Limited edition necklace from the India collection. Image courtesy of UNOde50.
AC: What trends do you see within DTC as a whole?
JM: I see that brands are trying to take control of their consumer and of how the brand is represented, so it will be interesting to see what happens with the wholesale model. Before the pandemic, wholesale was about 40% of our revenue for the American market. That has changed, of course, but I do believe the wholesale model will stay relevant to some degree.
We’ll also see the use of marketplaces becoming even more important in 2020 and beyond. Brands will be asking how to use marketplaces as a storefront for the consumer, how to use them as part of external theming, and how to form strategic partnerships, always keeping the consumer at the forefront.
AC: How do you recreate a personalized purchasing experience online for jewelry?
JM: I believe that the digital experience will evolve significantly in jewelry. For example, we’re talking with vendors about adding a virtual styling option so our customers can try jewelry on through the use of their cameras. This same technology will also become relevant offline as we work to safely reopen physical stores. Because jewelry is an intimate purchase, it was behind the apparel industry as relates to this use of AI, but now we have an open road to innovate.
AC: We’ve seen a trend toward influencers creating their own product lines. Do you think traditional jewelry companies have to evolve and add more value to stay competitive?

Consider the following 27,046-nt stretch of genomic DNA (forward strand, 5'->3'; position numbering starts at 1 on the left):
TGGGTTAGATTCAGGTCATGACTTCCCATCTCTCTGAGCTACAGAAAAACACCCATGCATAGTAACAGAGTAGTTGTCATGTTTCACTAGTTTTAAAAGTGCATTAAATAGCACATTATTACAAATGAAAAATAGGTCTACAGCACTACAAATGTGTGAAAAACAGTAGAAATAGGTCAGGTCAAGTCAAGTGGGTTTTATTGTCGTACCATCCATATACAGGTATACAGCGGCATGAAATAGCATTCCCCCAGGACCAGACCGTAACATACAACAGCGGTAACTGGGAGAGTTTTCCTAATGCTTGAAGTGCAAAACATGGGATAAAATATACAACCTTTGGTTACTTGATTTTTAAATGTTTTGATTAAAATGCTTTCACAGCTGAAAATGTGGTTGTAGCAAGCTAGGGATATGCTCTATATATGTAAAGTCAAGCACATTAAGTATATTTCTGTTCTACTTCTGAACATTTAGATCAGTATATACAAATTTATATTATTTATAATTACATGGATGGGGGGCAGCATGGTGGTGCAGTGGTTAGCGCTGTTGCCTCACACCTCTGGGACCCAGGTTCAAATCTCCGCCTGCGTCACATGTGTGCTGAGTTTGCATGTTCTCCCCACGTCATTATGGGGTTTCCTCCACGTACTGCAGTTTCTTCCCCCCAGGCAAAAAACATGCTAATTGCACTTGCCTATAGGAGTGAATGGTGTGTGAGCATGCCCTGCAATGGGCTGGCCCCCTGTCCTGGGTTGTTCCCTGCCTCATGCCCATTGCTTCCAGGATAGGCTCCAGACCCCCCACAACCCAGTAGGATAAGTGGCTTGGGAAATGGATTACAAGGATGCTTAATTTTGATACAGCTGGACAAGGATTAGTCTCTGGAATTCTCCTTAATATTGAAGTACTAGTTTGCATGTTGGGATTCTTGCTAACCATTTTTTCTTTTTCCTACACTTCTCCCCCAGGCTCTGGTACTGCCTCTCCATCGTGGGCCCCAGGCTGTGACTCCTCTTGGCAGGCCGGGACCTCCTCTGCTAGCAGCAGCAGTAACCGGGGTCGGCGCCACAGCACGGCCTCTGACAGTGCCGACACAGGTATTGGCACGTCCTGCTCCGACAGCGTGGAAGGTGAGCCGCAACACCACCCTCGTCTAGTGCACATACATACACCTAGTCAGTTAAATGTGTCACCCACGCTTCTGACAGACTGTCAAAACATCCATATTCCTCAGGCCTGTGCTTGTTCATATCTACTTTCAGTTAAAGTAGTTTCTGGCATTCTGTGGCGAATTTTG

JM: I think this trend is opening a door for strong collaborations between influencers and brands. While I do see the industry moving away from big celebrity collaborations, I think organic, long-term collaborations are being created when an influencer naturally loves a brand and there’s alignment in values and aesthetics.
AC: What is the key to successful strategic B2B partnerships?
JM: I look for common ground where both parties are interested in solving the same problem and bringing more joy to the consumer. I also look for transparency in communication on both sides. Finally, I look for brand and consumer engagement alignment. I want my partner to relate to my brand and my consumers.
AC: What is your perspective on leadership diversity? What are the best practices for organizations seeking to develop career pathways and promote talent?
JM: First and foremost, I look for diversity to be a natural part of culture. There’s always room to elevate diversity, but for us at UNOde50, it isn’t a forced focus - it’s already natural in our hiring and organizational practices. With so much social unrest happening in the US, we were fortunate to have that diversity already built into our organization. We feel very positive about our internal processes, so we don’t feel the need to talk about them externally. People sense that value as they shop and interact with us.
AC: What advice would you give to emerging entrepreneurs?
JM: I may not have said this a year ago, but my advice today is this: take care of yourself. Whether you’re taking time to exercise or to relax with your family, practicing health is important to success.
AC: Thank you for your insights today, Jason. It’s been fascinating to hear your observations on the jewelry industry post COVID-19.
Ulyana Zilbermints is the Chief Revenue Officer at Avenue Code.